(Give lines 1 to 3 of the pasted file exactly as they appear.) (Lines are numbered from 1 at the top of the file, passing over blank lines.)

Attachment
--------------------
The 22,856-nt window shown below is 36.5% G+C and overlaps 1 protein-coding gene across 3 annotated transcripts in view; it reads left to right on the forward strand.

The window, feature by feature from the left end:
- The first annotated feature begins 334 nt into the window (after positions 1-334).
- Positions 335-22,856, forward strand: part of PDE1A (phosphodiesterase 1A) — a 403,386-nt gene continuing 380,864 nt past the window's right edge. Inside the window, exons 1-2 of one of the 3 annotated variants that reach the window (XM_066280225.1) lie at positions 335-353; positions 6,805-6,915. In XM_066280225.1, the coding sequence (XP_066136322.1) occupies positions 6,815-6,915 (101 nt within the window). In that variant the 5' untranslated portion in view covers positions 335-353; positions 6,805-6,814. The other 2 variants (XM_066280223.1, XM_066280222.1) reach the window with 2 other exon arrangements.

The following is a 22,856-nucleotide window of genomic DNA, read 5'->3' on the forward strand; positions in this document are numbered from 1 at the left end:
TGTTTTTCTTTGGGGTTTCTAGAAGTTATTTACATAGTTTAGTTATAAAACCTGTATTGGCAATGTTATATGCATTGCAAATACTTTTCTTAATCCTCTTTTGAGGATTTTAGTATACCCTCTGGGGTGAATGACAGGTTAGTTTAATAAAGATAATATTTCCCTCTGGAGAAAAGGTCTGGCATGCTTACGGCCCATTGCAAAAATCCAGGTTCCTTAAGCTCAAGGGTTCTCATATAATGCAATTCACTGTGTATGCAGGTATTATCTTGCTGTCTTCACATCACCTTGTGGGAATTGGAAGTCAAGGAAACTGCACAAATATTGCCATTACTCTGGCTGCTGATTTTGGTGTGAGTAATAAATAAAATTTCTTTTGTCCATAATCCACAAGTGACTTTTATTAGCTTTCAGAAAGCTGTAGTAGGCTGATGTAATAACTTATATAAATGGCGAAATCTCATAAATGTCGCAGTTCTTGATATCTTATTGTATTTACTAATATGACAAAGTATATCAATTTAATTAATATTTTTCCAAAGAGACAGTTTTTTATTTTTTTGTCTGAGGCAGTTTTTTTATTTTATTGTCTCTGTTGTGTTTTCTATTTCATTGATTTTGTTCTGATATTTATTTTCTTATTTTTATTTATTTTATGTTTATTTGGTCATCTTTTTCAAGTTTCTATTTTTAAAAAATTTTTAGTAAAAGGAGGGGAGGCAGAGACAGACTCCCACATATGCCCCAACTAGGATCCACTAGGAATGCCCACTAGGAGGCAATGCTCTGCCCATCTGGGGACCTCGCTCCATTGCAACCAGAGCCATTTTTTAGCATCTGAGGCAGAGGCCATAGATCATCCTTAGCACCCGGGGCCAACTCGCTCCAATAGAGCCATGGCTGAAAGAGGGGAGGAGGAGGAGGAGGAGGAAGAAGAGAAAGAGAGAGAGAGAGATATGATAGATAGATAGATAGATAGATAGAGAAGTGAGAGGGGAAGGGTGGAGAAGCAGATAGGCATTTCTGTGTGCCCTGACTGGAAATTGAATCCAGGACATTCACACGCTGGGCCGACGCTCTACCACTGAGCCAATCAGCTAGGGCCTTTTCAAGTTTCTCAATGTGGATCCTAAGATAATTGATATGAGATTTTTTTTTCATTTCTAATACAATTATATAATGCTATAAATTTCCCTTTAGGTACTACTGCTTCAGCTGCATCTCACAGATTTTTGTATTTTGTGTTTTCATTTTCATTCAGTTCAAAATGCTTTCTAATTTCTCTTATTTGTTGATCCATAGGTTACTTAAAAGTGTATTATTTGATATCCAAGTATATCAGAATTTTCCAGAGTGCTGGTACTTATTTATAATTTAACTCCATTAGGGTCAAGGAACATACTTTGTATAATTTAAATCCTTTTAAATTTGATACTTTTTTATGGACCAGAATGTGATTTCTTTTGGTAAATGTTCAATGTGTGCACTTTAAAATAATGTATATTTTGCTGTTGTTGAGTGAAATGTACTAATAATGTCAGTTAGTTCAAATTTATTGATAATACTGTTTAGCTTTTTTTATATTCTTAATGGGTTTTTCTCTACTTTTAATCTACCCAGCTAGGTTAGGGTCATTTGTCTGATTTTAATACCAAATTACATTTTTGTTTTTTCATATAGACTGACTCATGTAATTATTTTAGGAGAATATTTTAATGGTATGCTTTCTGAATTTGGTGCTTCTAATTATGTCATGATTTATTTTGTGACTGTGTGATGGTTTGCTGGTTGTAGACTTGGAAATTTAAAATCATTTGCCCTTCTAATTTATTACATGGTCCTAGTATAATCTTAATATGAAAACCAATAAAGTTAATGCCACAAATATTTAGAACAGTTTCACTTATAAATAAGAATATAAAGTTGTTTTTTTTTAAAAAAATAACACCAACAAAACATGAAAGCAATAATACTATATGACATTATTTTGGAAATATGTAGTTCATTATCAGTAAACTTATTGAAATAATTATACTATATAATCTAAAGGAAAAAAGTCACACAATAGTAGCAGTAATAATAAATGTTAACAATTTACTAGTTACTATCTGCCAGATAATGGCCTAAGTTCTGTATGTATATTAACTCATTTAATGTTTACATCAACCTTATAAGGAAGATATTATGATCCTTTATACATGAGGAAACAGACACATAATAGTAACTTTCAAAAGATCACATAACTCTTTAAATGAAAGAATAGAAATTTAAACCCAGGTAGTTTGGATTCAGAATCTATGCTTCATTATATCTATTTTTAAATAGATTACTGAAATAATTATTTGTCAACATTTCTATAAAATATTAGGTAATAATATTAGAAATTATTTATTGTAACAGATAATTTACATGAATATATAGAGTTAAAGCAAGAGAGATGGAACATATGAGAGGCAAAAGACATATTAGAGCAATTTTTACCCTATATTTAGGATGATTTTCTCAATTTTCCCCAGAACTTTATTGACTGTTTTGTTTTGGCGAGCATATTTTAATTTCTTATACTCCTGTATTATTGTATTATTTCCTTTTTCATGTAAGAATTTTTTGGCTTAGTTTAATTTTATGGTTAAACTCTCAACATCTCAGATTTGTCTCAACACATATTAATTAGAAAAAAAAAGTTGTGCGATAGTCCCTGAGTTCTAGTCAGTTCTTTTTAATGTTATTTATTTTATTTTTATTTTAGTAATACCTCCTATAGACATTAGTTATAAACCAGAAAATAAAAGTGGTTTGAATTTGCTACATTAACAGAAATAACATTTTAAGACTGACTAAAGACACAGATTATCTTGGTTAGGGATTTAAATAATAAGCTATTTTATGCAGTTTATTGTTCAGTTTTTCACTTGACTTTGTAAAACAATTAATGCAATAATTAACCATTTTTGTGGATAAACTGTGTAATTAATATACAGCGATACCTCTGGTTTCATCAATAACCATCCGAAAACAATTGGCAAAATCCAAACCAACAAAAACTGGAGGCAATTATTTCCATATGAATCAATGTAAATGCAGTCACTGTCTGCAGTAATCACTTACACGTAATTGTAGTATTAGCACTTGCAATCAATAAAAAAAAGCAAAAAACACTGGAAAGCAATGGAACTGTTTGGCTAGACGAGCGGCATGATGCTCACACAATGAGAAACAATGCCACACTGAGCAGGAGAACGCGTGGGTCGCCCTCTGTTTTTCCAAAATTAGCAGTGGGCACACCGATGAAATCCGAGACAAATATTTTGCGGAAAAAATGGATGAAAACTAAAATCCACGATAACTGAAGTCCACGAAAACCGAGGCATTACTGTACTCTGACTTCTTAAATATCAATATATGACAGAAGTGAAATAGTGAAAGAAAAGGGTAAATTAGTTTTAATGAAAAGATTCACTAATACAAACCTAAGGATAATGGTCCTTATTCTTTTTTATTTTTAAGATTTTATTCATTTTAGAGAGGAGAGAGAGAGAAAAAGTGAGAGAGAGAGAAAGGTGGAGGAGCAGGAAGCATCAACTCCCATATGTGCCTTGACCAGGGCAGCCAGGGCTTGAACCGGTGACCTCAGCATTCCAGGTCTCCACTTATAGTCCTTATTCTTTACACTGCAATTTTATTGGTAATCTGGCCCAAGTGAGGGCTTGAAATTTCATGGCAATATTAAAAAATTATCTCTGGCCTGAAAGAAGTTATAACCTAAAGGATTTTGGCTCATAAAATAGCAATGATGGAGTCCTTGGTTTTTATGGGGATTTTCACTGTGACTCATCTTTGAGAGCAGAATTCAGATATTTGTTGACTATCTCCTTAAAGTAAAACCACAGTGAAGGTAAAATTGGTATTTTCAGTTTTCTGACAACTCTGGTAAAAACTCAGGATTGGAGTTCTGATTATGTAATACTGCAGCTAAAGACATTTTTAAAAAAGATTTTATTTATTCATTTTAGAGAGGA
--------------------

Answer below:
The 22,856-nt window shown below is 36.5% G+C and overlaps 1 protein-coding gene across 3 annotated transcripts in view; it reads left to right on the forward strand.

The window, feature by feature from the left end:
- The first annotated feature begins 334 nt into the window (after positions 1-334).